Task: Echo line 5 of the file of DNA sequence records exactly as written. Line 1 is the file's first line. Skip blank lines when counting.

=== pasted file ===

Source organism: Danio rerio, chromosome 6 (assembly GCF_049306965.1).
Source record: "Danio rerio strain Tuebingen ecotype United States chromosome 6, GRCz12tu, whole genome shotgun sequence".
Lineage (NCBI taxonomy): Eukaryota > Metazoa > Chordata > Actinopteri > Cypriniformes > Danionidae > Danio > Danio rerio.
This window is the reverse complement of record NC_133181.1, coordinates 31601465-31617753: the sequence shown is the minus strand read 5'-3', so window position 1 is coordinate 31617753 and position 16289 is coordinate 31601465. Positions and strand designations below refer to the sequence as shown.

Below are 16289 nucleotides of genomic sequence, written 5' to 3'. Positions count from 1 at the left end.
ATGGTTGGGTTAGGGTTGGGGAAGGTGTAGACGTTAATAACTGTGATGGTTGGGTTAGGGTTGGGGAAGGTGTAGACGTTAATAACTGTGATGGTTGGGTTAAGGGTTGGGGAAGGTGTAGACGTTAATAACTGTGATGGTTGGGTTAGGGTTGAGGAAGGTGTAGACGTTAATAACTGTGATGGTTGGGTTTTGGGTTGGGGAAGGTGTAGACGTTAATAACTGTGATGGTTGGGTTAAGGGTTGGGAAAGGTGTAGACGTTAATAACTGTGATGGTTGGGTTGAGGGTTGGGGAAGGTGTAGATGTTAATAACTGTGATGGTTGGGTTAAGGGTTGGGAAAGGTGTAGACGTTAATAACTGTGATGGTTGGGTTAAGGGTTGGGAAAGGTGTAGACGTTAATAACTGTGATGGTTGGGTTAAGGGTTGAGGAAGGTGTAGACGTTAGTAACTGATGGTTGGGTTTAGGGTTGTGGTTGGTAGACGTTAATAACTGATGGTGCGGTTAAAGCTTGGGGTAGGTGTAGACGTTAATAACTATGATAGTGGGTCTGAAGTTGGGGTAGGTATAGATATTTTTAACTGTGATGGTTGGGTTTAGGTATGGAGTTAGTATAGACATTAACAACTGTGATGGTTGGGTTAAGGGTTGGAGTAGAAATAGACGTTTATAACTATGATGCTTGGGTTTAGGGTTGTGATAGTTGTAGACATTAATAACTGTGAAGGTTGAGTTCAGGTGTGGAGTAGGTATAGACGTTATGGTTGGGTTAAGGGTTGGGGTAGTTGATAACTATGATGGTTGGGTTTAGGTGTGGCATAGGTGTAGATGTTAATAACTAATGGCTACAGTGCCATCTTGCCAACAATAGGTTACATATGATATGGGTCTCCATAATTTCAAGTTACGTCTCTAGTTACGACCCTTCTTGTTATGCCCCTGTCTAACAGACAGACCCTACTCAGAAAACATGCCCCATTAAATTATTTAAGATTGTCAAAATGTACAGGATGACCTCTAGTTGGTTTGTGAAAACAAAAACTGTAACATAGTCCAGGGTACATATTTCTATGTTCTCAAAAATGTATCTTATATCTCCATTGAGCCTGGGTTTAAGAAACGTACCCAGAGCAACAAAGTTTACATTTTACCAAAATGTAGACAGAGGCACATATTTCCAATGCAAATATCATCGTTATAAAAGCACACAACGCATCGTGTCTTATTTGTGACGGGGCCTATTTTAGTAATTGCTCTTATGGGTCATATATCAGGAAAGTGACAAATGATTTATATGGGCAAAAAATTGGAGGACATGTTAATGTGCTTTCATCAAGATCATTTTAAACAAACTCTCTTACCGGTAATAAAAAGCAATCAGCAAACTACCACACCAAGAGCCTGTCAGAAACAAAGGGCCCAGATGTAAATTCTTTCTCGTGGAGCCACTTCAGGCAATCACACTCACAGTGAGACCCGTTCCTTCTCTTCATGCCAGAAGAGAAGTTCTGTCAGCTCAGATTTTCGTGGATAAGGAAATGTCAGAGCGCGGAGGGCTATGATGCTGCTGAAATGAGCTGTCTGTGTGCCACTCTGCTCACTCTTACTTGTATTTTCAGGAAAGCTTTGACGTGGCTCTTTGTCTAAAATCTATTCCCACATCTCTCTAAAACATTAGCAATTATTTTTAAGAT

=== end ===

Below are 16289 nucleotides of genomic sequence, written 5' to 3'. Positions count from 1 at the left end.